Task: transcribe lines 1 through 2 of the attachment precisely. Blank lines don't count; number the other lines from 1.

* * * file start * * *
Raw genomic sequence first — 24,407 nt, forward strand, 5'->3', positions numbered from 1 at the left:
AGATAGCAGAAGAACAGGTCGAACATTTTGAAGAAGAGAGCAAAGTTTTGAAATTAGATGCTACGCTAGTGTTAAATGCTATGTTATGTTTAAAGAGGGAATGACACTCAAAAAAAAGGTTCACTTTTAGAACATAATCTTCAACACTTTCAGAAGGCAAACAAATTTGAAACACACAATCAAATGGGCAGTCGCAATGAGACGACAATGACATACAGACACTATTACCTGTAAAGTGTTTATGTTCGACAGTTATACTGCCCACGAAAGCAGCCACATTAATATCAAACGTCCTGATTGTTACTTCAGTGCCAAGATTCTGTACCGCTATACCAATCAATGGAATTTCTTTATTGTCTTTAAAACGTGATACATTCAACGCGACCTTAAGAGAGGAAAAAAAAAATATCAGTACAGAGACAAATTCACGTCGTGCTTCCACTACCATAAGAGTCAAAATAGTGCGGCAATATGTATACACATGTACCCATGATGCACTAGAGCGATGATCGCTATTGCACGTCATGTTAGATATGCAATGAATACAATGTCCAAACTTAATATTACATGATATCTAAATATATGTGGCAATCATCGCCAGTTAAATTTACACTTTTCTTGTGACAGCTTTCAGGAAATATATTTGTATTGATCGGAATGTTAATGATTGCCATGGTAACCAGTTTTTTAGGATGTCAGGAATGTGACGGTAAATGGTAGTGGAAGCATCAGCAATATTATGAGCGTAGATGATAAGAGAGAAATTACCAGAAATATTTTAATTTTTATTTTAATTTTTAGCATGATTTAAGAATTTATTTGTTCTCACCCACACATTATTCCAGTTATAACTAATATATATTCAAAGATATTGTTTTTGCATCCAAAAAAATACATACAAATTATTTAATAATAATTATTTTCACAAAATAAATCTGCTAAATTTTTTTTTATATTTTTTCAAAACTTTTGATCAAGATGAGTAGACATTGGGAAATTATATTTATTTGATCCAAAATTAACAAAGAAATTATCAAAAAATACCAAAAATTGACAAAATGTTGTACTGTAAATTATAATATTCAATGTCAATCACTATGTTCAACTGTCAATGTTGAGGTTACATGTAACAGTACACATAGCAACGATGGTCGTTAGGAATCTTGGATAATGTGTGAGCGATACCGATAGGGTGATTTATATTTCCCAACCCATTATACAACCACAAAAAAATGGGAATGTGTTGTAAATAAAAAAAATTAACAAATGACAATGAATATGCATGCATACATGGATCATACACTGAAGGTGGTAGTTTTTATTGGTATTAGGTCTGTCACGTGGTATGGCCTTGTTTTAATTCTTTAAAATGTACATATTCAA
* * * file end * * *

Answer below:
Raw genomic sequence first — 24,407 nt, forward strand, 5'->3', positions numbered from 1 at the left:
AGATAGCAGAAGAACAGGTCGAACATTTTGAAGAAGAGAGCAAAGTTTTGAAATTAGATGCTACGCTAGTGTTAAATGCTATGTTATGTTTAAAGAGGGAATGACACTCAAAAAAAAGGTTCACTTTTAGAACATAATCTTCAACACTTTCAGAAGGCAAACAAATTTGAAACACACAATCAAATGGGCAGTCGCAATGAGACGACAATGACATACAGACACTATTACCTGTAAAGTGTTTATGTTCGACAGTTATACTGCCCACGAAAGCAGCCACATTAATATCAAACGTCCTGATTGTTACTTCAGTGCCAAGATTCTGTACCGCTATACCAATCAATGGAATTTCTTTATTGTCTTTAAAACGTGATACATTCAACGCGACCTTAAGAGAGGAAAAAAAAAATATCAGTACAGAGACAAATTCACGTCGTGCTTCCACTACCATAAGAGTCAAAATAGTGCGGCAATATGTATACACATGTACCCATGATGCACTAGAGCGATGATCGCTATTGCACGTCATGTTAGATATGCAATGAATACAATGTCCAAACTTAATATTACATGATATCTAAATATATGTGGCAATCATCGCCAGTTAAATTTACACTTTTCTTGTGACAGCTTTCAGGAAATATATTTGTATTGATCGGAATGTTAATGATTGCCATGGTAACCAGTTTTTTAGGATGTCAGGAATGTGACGGTAAATGGTAGTGGAAGCATCAGCAATATTATGAGCGTAGATGATAAGAGAGAAATTACCAGAAATATTTTAATTTTTATTTTAATTTTTAGCATGATTTAAGAATTTATTTGTTCTCACCCACACATTATTCCAGTTATAACTAATATATATTCAAAGATATTGTTTTTGCATCCAAAAAAATACATACAAATTATTTAATAATAATTATTTTCACAAAATAAATCTGCTAAATTTTTTTTTATATTTTTTCAAAACTTTTGATCAAGATGAGTAGACATTGGGAAATTATATTTATTTGATCCAAAATTAACAAAGAAATTATCAAAAAATACCAAAAATTGACAAAATGTTGTACTGTAAATTATAATATTCAATGTCAATCACTATGTTCAACTGTCAATGTTGAGGTTACATGTAACAGTACACATAGCAACGATGGTCGTTAGGAATCTTGGATAATGTGTGAGCGATACCGATAGGGTGATTTATATTTCCCAACCCATTATACAACCACAAAAAAATGGGAATGTGTTGTAAATAAAAAAAATTAACAAATGACAATGAATATGCATGCATACATGGATCATACACTGAAGGTGGTAGTTTTTATTGGTATTAGGTCTGTCACGTGGTATGGCCTTGTTTTAATTCTTTAAAATGTACATATTCAA